Cautious Interest Expressed In Nantucket Sound Aquaculture Plan

By: Alan Pollock

Topics: Commercial fishing and shellfishing , Shellfishing

Oysters. PATRICIA ALEXENDRE PHOTO

CHATHAM — Though it would require a regulatory sea change to accomplish, a proposal to use parts of Nantucket Sound off South Chatham as a shellfish grow-out area has sparked some tentative interest.

Stephen Wright, who co-owns Chatham Shellfish Company with John Richards, made a presentation to the waterways advisory committee last week, saying they are seeking to establish an experimental grow-out area in a location already permitted for fish weirs. The company has been growing oysters in Oyster Pond and the Oyster River since 1976 and is the town’s only aquaculture operation. The town’s shellfish regulations prohibit all other aquaculture in Chatham waters.

Wright said there are problems related to aquaculture close to shore.

“We have concerns about water quality in the inshore estuaries,” he said. “We have encountered oil spills, a lot warmer water temperatures in the summer, we have a long duration of [shellfish harvesting] closure in Oyster Pond, and the continued effect of human development and nitrogen-loaded effluent in the system.” New federal regulations may also prohibit aquaculture near mooring fields and marinas, he added.

Under the proposal, Chatham Shellfish Company would continue growing seed oysters in its current facility, but when oysters reach about two inches in size, crews would relocate them to the offshore site where they would grow to market size in cleaner, cooler water. The area under consideration is located roughly off Forest Beach in between 20 and 23 feet of water, a place where the town and state have previously permitted fish traps, although traps are not currently being used there.

The young oysters, or potentially other species of shellfish, would be kept in submerged cages moored to the bottom or in stacks of trays suspended by buoys four to six feet below the surface. A study of GIS data indicates that the site is not currently home to beneficial eelgrass or shellfish species other than quahogs. It is also outside the navigation area known as Chatham Roads. The corners of the area would also be marked by buoys designed to warn boaters away.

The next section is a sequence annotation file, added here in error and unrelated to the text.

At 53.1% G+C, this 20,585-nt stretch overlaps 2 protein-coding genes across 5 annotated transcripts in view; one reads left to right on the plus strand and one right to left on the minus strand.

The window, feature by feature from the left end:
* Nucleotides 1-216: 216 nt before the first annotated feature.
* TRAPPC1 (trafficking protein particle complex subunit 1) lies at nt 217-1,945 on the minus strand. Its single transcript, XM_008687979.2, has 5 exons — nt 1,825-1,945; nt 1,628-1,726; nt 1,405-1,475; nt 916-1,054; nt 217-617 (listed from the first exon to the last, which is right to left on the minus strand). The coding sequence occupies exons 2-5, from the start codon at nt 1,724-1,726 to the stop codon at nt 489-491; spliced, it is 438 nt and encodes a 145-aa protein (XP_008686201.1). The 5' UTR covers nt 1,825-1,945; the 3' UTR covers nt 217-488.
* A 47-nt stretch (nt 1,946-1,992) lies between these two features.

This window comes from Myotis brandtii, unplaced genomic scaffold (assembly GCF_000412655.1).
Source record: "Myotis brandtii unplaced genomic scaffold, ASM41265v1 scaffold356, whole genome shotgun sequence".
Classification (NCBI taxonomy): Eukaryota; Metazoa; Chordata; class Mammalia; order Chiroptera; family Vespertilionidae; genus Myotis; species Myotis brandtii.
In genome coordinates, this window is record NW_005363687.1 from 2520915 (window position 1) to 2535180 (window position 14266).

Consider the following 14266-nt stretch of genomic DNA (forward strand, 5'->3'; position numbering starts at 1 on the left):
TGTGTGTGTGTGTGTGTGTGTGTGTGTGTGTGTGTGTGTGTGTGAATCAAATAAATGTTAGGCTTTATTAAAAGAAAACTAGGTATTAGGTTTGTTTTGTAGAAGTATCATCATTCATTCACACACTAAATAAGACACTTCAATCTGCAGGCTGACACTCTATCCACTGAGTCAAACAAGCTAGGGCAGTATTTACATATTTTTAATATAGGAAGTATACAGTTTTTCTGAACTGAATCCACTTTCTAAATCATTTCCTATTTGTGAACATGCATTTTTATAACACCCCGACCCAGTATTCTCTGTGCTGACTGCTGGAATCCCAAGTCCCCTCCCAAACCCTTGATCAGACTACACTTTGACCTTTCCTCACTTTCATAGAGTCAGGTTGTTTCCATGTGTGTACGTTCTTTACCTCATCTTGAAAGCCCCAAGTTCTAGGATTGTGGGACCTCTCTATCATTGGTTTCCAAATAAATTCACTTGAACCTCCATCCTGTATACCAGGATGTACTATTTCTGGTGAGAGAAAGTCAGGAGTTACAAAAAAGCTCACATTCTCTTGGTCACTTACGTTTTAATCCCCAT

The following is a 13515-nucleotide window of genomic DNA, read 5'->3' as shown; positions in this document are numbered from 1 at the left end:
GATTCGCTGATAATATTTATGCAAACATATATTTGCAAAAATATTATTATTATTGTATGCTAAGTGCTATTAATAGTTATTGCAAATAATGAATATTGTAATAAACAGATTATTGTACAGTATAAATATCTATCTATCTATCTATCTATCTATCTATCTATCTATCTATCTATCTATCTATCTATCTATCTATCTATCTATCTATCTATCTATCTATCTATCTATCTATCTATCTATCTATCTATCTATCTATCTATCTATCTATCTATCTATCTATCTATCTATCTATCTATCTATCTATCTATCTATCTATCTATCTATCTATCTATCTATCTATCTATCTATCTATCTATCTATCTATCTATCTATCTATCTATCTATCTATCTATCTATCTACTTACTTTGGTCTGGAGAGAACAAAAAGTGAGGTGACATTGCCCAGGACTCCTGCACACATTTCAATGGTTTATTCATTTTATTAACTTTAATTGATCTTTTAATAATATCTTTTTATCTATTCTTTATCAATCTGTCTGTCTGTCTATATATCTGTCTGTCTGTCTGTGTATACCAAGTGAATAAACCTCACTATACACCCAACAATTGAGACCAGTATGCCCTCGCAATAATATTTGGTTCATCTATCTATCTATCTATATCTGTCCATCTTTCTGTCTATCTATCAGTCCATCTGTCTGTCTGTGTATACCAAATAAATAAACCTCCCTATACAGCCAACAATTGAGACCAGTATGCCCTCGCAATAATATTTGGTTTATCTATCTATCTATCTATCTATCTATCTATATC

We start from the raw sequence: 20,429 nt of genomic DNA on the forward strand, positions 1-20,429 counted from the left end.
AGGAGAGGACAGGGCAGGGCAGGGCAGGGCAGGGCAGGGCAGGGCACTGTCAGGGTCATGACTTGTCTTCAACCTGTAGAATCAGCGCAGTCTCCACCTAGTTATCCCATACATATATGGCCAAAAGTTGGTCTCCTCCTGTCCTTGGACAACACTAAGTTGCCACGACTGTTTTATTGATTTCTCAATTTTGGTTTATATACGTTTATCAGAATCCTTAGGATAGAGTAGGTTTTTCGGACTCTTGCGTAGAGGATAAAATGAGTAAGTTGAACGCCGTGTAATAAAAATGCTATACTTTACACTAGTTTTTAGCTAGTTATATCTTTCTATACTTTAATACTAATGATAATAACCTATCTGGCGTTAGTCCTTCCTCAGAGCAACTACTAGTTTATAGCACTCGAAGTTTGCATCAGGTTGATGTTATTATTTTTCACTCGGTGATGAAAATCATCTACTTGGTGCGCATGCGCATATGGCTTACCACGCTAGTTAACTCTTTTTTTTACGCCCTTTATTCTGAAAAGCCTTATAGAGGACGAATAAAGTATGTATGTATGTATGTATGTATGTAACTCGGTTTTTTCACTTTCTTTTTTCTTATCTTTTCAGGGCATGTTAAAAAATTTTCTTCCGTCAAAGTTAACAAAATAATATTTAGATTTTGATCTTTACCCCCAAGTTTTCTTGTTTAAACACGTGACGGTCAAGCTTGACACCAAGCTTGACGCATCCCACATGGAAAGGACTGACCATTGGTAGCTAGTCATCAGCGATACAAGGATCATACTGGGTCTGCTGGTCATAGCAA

If the experiment proves successful, Wright said he would seek to expand the grow-out area to 10 acres in size.

“We could possibly create 20 jobs, both water- and land-based,” Wright said. Similar operations are in place on Martha’s Vineyard, in Westport and in Narragansett and Buzzards Bays.

“Take into account that this is experimental,” Wright said. “There’s a lot of risk and unknowns involved.”

“You know that the quahoggers drag there?” waterways committee member David Davis asked.

Wright said he is aware of this, and also knows some conch fishermen use the area. “Conch are a predator of oysters, so we would encourage conching around the area, and even possibly through it,” he said. The proposal wouldn’t go forward until the state Division of Marine Fisheries commissioned a survey of the area by divers looking for the presence of wild shellfish and eelgrass, he added.

“This is not an easy task to get this beyond the local committees,” waterways committee Chairman Dick Hosmer said.

Chatham Natural Resources Director Robert Duncanson said the proposal would certainly require state and federal approvals, “but at the local level, there’s currently a prohibition.” Staff are currently researching whether some sort of exemption could be used to allow the project, and if such a mechanism is found, “more than likely we would have to open it up” for other companies seeking to conduct similar operations, Duncanson said. That raises the question of how the town would select applicants for such a program. “We’d have to come up with some way of doing that,” he said.

Davis said that while he doesn’t oppose this proposal specifically, he wouldn’t favor a proliferation of aquaculture in the area. “How many more 10-acre sites do we have?” he asked.

Committee member David Oppenheim, whose family owns an interest in the Dennis-based Aquacultural Research Corporation hatchery, said he encourages further investigation of Wright’s and Richards’ idea.

“If it works, there will be competition,” he said. “And I think competition’s good.”

On a 5-0 vote with one abstention, the committee agreed to encourage Chatham Shellfish Company to proceed with its initial steps toward implementing the project. The shellfish advisory committee and south coastal harbor plan committee have already taken similar positions.